Marchione di Coppo Stefani, The Florentine Chronicle
Marchione di Coppo Stefani was born in Florence in 1336. He wrote his Florentine Chronicle in the late 1370s and early 1380s. Stefani, Marchione di Coppo. Cronaca fiorentina. Rerum Italicarum Scriptores, Vol. 30. , ed. Niccolo Rodolico. Citta di Castello: 1903-13.
Rubric 643: Concerning A Mortality In The City Of Florence In Which Many People Died.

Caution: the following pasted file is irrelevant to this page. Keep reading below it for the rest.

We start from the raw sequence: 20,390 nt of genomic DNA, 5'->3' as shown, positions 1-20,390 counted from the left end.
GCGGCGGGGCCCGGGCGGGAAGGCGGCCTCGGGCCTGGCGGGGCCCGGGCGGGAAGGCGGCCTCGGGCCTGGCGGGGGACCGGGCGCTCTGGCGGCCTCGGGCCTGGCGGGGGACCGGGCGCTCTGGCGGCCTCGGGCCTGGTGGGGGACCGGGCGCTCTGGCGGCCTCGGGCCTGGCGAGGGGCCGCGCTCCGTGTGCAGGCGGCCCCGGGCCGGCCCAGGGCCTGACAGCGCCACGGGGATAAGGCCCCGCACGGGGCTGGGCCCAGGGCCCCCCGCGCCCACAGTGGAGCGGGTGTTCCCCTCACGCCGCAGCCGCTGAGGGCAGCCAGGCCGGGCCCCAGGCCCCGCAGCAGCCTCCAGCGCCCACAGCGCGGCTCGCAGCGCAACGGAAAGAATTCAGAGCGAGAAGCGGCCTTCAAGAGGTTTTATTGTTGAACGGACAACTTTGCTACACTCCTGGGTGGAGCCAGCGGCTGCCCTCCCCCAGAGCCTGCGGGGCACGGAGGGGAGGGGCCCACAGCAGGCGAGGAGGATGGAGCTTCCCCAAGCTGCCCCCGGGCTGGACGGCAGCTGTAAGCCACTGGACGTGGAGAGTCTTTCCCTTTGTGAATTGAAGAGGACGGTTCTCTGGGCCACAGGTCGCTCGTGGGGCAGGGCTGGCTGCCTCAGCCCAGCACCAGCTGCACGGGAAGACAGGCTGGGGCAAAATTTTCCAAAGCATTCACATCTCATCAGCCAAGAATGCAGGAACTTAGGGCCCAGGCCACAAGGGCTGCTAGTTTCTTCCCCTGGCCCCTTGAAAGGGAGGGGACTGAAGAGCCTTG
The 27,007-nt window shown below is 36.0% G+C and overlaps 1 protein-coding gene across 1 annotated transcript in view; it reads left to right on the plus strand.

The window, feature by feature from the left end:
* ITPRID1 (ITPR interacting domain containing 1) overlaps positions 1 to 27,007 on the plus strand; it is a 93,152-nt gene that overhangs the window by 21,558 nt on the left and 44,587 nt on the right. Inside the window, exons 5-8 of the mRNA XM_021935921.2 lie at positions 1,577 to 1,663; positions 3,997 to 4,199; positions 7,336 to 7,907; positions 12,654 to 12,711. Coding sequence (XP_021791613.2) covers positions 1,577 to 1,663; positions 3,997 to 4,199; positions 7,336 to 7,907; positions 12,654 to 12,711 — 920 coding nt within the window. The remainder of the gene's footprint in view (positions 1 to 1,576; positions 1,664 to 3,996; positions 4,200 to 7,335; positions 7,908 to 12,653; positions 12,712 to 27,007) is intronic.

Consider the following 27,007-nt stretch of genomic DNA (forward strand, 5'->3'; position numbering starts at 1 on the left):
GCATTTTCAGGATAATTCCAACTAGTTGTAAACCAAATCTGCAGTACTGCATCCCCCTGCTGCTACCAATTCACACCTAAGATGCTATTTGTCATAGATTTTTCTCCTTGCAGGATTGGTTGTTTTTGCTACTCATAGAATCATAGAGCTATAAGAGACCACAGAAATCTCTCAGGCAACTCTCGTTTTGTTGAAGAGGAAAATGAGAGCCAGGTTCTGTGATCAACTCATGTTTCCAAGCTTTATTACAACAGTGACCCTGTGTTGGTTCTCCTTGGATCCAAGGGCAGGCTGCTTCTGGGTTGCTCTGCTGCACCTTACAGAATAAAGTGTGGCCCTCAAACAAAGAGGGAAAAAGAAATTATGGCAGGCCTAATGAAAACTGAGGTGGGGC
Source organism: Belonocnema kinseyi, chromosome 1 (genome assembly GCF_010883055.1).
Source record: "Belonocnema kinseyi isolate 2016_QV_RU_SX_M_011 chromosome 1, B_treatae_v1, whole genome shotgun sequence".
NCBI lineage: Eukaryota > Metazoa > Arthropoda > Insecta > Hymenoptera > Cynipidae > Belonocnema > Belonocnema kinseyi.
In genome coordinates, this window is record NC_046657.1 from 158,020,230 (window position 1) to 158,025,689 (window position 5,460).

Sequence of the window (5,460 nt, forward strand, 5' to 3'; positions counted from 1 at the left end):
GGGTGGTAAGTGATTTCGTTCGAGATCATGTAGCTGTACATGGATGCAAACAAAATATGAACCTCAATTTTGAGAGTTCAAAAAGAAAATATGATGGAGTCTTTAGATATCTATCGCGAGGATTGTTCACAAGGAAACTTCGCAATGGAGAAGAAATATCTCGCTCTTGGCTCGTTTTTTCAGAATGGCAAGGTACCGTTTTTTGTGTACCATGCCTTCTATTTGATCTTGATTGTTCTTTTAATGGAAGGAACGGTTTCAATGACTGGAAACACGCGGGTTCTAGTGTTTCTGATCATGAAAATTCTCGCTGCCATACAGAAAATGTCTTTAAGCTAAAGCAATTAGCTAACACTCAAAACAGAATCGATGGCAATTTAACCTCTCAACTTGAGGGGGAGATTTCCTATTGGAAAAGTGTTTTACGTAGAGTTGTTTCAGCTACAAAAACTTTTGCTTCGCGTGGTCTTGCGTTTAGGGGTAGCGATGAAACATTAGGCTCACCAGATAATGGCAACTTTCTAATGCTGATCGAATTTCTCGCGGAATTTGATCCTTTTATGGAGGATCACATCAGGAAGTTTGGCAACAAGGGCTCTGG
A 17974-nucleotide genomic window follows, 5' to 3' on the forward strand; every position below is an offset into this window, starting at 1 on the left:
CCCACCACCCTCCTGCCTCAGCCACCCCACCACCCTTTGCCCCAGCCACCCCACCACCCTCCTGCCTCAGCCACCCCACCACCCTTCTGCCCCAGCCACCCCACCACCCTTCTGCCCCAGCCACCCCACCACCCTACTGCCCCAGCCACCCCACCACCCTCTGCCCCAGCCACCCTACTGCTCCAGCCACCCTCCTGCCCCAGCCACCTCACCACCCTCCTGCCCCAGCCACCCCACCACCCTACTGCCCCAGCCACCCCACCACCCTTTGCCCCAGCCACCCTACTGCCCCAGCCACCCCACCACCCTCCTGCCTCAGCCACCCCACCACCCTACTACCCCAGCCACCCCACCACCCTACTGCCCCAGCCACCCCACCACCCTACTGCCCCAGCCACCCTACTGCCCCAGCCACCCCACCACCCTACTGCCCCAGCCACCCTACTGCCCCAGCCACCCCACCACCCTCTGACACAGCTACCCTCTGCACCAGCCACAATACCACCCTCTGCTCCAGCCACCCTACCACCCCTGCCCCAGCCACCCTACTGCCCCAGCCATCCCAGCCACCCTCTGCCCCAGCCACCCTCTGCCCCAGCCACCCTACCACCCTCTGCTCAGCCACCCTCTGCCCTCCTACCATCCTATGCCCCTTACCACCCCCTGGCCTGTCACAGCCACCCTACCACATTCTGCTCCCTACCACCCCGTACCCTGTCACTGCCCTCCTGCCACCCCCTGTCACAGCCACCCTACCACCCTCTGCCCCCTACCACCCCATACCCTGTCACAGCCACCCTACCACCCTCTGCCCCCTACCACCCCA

In the year of the Lord 1348 there was a very great pestilence in the city and district of Florence. It was of such a fury and so tempestuous that in houses in which it took hold previously healthy servants who took care of the ill died of the same illness. Almost non of the ill survived past the fourth day. Neither physicians nor medicines were effective. Whether because these illnesses were previously unknown or because physicians had not previously studied them, there seemed to be no cure. There was such a fear that no one seemed to know what to do. When it took hold in a house it often happened that no one remained who had not died. And it was not just that men and women died, but even sentient animals died. Dogs, cats, chickens, oxen, donkeys sheep showed the same symptoms and died of the same disease. And almost none, or very few, who showed these symptoms, were cured. The symptoms were the following: a bubo in the groin, where the thigh meets the trunk; or a small swelling under the armpit; sudden fever; spitting blood and saliva (and no one who spit blood survived it). It was such a frightful thing that when it got into a house, as was said, no one remained. Frightened people abandoned the house and fled to another. Those in town fled to villages. Physicians could not be found because they had died like the others. And those who could be found wanted vast sums in hand before they entered the house. And when they did enter, they checked the pulse with face turned away. They inspected the urine from a distance and with something odoriferous under their nose. Child abandoned the father, husband the wife, wife the husband, one brother the other, one sister the other. In all the city there was nothing to do but to carry the dead to a burial. And those who died had neither confessor nor other sacraments. And many died with no one looking after them. And many died of hunger because when someone took to bed sick, another in the house, terrified, said to him: "I'm going for the doctor." Calmly walking out the door, the other left and did not return again. Abandoned by people, without food, but accompanied by fever, they weakened. There were many who pleaded with their relatives not to abandon them when night fell. But [the relatives] said to the sick person, "So that during the night you did not have to awaken those who serve you and who work hard day and night, take some sweetmeats, wine or water. They are here on the bedstead by your head; here are some blankets." And when the sick person had fallen asleep, they left and did not return. If it happened that he was strengthened by the food during the night he might be alive and strong enough to get to the window. If the street was not a major one, he might stand there a half hour before anyone came by. And if someone did pass by, and if he was strong enough that he could be heard when he called out to them, sometimes there might be a response and sometimes not, but there was no help. No one, or few, wished to enter a house where anyone was sick, nor did they even want to deal with those healthy people who came out of a sick person's house. And they said to them: "He is stupefied, do not speak to him!" saying further: "He has it because there is a bubo in his house." They call the swelling a bubo. Many died unseen. So they remained in their beds until they stank. And the neighbors, if there were any, having smelled the stench, placed them in a shroud and sent them for burial. The house remained open and yet there was no one daring enough to touch anything because it seemed that things remained poisoned and that whoever used them picked up the illness.